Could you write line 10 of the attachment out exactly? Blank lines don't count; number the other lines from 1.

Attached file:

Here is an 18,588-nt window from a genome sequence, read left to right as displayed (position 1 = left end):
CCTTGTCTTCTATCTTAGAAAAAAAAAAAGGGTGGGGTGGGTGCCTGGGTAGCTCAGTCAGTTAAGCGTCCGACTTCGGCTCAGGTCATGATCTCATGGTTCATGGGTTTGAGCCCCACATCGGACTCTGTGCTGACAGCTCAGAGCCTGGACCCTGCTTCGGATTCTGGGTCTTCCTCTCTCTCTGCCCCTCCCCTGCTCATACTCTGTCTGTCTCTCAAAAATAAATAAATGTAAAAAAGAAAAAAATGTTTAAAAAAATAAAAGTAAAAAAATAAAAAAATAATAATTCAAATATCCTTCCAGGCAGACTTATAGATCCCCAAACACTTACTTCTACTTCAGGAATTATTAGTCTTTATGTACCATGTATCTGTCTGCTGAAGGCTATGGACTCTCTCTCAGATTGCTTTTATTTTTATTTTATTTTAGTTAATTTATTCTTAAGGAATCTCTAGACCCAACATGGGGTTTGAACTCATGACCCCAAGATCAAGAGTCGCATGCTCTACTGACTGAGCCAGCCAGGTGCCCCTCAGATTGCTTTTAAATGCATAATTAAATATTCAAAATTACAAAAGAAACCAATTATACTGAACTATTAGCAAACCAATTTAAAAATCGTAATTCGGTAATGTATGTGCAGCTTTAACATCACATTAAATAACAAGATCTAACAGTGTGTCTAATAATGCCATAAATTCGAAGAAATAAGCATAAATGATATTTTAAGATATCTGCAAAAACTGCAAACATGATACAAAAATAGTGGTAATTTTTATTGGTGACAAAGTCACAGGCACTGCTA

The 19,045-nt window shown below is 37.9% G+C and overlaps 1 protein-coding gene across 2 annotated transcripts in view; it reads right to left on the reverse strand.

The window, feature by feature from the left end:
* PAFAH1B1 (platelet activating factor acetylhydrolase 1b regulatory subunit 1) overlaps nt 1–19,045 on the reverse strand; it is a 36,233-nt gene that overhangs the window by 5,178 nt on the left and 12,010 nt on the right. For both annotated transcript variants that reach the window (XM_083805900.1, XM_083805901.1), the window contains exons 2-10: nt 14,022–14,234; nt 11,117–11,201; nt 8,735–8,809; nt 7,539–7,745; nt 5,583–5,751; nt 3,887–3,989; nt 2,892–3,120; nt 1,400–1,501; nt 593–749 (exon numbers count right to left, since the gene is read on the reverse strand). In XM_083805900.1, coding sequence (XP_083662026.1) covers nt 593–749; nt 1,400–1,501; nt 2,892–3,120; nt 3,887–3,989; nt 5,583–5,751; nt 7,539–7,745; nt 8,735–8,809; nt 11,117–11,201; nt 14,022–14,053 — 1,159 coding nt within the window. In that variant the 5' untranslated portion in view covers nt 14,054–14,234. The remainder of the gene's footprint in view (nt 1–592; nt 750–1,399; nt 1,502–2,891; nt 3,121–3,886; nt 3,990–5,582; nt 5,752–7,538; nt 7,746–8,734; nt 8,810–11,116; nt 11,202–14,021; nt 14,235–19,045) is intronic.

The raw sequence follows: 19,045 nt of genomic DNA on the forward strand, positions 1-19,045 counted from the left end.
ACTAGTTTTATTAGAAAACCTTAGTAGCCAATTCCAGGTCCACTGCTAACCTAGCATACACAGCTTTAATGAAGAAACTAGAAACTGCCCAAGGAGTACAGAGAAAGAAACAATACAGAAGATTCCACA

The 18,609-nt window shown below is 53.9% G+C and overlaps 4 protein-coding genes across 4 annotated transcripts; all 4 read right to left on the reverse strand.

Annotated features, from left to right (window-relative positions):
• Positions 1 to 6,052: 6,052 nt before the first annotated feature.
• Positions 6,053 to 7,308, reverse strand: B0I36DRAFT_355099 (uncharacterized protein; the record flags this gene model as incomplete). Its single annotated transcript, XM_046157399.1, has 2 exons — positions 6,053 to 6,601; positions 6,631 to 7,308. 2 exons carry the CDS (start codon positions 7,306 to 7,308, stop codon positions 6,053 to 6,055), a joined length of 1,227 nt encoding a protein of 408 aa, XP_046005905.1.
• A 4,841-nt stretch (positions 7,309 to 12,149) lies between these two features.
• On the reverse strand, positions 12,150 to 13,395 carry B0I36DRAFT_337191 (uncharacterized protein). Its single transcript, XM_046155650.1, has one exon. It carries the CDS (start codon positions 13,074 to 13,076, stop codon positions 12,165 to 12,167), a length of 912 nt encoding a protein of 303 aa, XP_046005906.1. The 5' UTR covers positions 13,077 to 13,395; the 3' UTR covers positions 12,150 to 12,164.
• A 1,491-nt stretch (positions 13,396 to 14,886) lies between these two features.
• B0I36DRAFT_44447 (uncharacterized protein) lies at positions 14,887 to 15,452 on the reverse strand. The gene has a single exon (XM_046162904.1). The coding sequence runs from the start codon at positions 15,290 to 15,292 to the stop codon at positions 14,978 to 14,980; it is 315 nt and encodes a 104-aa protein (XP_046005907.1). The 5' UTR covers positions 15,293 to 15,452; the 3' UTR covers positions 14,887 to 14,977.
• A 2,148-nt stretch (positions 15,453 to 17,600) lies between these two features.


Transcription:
• Positions 1 to 6,052: 6,052 nt before the first annotated feature.